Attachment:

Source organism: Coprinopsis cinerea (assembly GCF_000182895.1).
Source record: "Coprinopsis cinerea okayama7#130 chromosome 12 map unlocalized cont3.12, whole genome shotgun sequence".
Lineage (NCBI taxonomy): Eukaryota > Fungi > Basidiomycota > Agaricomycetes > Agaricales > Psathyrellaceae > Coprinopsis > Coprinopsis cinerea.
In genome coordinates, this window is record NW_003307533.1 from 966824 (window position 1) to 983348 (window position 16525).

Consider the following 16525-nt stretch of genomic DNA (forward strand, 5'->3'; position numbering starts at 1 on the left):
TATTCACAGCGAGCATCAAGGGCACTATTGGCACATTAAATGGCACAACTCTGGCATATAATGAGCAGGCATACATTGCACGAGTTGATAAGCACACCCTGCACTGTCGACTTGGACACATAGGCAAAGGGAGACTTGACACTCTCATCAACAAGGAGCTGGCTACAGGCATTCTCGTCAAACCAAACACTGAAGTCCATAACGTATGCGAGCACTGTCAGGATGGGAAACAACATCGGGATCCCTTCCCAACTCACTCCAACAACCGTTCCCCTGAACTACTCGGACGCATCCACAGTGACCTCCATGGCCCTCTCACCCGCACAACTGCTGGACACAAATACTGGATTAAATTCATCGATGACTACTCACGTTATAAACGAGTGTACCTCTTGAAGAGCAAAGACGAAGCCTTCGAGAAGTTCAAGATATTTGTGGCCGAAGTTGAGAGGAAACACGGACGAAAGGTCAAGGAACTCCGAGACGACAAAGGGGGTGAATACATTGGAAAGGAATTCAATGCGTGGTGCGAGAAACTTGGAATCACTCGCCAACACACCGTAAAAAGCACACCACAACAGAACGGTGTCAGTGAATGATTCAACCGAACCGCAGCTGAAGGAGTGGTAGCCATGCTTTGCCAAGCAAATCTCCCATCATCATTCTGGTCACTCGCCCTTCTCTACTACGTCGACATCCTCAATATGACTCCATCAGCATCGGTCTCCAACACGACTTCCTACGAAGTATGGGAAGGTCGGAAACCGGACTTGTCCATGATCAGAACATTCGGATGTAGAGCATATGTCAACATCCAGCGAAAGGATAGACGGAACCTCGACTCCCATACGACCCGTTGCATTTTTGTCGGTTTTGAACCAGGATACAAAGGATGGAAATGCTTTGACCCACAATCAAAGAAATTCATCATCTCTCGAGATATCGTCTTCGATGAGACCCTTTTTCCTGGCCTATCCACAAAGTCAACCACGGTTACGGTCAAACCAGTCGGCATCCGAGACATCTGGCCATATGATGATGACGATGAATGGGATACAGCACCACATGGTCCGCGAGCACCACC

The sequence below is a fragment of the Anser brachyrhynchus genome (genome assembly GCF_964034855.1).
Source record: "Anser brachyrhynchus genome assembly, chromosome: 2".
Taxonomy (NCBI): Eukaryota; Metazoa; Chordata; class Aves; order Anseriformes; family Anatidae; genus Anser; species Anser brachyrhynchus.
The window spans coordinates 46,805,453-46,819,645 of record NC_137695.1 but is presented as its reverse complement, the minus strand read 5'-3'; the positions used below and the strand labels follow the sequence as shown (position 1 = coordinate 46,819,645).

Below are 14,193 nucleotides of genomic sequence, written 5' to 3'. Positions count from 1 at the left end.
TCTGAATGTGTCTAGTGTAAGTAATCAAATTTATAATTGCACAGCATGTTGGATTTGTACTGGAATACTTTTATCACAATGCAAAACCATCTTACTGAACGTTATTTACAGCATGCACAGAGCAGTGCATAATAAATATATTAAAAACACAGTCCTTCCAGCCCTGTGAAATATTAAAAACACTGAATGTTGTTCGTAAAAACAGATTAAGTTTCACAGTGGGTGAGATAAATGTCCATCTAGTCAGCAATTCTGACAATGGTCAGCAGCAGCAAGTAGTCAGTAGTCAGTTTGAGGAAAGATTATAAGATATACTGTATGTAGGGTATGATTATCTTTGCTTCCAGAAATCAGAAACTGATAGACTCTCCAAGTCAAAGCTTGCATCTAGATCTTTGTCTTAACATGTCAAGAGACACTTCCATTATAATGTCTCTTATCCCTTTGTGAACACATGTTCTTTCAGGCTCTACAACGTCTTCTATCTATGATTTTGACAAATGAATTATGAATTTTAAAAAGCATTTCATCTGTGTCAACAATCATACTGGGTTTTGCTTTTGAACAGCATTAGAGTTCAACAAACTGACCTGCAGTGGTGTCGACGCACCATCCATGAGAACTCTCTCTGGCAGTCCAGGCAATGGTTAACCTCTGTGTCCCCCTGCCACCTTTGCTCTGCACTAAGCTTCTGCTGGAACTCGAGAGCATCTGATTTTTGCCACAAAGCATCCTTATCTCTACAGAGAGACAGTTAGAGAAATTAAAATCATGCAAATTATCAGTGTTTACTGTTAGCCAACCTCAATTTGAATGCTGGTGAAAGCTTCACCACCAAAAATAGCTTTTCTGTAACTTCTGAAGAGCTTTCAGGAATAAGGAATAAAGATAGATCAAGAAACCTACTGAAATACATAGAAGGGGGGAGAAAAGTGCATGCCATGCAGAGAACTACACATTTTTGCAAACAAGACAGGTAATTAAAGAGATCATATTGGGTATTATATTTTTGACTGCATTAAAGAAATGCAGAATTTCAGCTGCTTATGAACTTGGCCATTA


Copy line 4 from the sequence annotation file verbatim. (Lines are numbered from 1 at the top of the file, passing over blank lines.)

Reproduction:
In genome coordinates, this window is record NW_003307533.1 from 966824 (window position 1) to 983348 (window position 16525).